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The Key to Business Growth: Using AI to Break Barriers in Sales Conversations

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Every year, businesses let hundreds of millions of dollars slip through their fingertips because they fail to give customers what they want. 

This isn’t a matter of indifference. It’s a matter of missing opportunities embedded in conversational nuance. Turns out that us humans, the very architects of language, have a hard time deciphering – and acting upon – subtle language indicators in conversations. 

This has been an enduring problem for businesses that transact sales over the phone, since 92% of all customer interactions happen over the phone, according to GetCRM.com. But that’s about to change. 

Major advances in artificial intelligence can now help businesses decipher conversational nuances at scale. Most importantly, AI can guide companies on how to seize sales opportunities that would have been lost until just recently. According to Harvard Business Review, the number one use for AI in business is sales and the second is marketing. AI generates about $1.4 trillion to $2.6 trillion of annual value in sales and marketing.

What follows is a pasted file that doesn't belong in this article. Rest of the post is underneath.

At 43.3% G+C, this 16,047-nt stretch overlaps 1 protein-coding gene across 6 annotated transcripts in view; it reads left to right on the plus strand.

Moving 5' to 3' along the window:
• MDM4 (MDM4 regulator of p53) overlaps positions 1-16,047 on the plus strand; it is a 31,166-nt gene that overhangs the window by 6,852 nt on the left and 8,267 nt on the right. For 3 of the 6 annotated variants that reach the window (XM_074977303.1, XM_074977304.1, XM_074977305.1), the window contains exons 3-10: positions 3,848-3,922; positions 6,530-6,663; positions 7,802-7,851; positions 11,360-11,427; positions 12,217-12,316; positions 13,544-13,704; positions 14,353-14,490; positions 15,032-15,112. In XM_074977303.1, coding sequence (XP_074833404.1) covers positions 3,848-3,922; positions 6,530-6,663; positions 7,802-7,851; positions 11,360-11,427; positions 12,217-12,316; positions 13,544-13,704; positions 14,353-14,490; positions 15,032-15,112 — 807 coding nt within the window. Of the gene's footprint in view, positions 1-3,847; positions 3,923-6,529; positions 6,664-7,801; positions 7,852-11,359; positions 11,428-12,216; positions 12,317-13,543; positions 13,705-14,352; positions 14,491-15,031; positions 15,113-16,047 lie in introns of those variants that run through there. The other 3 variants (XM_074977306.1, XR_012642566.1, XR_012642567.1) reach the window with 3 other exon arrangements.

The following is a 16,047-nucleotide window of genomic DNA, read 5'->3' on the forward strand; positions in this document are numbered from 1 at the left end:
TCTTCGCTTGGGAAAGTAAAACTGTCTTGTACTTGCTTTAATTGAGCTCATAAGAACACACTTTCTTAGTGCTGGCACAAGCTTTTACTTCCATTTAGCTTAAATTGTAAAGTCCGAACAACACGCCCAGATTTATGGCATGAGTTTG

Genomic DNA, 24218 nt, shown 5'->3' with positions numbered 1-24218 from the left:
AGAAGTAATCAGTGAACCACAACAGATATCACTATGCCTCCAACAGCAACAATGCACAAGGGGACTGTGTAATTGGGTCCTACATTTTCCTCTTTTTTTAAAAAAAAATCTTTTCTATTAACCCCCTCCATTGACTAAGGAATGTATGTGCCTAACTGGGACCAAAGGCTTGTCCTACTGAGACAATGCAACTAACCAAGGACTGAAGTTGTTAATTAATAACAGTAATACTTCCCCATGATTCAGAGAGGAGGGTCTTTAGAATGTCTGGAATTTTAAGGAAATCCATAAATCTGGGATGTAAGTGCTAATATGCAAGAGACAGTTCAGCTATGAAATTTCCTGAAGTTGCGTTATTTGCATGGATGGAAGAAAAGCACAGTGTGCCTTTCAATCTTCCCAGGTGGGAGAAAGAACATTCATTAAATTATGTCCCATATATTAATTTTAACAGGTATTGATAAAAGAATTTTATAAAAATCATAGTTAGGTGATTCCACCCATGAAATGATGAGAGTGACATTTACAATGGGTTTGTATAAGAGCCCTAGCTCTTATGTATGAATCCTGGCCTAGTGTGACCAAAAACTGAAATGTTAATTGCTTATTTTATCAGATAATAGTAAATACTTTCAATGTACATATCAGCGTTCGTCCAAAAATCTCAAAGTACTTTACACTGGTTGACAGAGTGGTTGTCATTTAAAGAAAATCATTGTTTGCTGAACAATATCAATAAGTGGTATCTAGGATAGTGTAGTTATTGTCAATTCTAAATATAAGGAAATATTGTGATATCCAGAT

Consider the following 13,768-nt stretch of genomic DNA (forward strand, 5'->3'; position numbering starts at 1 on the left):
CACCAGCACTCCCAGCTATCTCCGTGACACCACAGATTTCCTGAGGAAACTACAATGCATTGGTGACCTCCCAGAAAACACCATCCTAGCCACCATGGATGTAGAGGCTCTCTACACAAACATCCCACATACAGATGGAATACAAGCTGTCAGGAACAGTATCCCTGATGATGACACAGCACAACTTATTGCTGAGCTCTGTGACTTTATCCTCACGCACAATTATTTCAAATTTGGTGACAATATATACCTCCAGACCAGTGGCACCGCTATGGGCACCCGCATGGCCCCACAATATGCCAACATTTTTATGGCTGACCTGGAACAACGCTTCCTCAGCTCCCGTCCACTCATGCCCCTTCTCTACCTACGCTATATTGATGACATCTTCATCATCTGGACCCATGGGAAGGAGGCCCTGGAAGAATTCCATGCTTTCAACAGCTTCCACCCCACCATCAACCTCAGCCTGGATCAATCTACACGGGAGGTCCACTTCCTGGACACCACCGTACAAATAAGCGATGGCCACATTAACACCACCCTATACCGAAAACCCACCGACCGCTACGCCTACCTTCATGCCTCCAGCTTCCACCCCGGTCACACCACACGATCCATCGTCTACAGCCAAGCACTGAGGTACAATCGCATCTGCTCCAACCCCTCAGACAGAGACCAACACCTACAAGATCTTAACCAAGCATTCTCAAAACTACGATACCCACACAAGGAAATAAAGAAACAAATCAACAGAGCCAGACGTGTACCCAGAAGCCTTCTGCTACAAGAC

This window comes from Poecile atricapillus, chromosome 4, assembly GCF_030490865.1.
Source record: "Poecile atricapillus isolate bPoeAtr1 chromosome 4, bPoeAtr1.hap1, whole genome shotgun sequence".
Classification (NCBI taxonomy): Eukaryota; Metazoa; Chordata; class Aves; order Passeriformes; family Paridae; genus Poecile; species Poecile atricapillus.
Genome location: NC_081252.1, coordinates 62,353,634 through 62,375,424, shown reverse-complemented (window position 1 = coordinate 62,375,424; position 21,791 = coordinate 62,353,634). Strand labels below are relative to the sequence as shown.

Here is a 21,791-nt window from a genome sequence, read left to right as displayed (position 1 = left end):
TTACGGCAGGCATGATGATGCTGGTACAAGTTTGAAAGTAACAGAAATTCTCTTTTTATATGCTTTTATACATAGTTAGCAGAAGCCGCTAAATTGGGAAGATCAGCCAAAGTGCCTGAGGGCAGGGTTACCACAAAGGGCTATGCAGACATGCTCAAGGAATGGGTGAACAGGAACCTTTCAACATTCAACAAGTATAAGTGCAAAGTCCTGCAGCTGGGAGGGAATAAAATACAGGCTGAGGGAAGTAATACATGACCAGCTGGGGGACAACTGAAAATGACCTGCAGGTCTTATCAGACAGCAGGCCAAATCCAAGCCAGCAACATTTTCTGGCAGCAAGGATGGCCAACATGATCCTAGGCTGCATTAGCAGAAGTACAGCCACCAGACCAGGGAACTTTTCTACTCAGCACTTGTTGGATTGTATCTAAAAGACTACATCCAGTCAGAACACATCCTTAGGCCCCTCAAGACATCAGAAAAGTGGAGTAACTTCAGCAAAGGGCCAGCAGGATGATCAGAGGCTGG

Data learned from hundreds of millions of customer-to-business calls shows that when customers are ready to buy or when they feel frustrated, they say certain phrases, at certain moments, to communicate their intent or emotional state. Yet only 13% of customers believe a salesperson understand their needs, and miss these signals – or react with their own vitriol or frustration, according to The Brevet Group. The latter can spell disaster for a brand. 

A salesperson is often the first point of contact a customer has with a business. When sellers don’t understand what customers want – or worse, get overtly frustrated – customers can unleash via social media, creating negative word-of-mouth impact. 

Herein lies the struggle. Understanding consumer intent is difficult and messy, but it’s critical in order to close more sales and drive growth for the long term. Here’s how AI can help in three important ways: 

Understanding consumer desires in real-time

What does the consumer want? Ah, the (multi-)billion-dollar question. Each customer conversation has its own unique arc and flow, but when hundreds of millions of these conversations are analyzed in aggregate, concrete patterns emerge. 

The data shows that certain phrases or subtle shifts in sentiment can affect sales outcomes and impact the quality of the customer experience. The net effect of these bad experiences can, over time, taint the reputation of a brand. (Just run a search for “cable” and “customer service” in Twitter and watch the repeat offender companies that scroll to the top.). Thirteen percent of unsatisfied customers tell 20 or more people when they’re unhappy with a product or service, according to White House Office of Consumer Affairs.

The value of AI is that it can help inform sales tactics by shedding light on how to respond best during customer dialogues. It also helps provide personalized experiences, both of which are key to driving growth. According to research from

Salesforce.com, 64% of consumers and 80% of business buyers said they expect companies to respond to and interact with them in real time.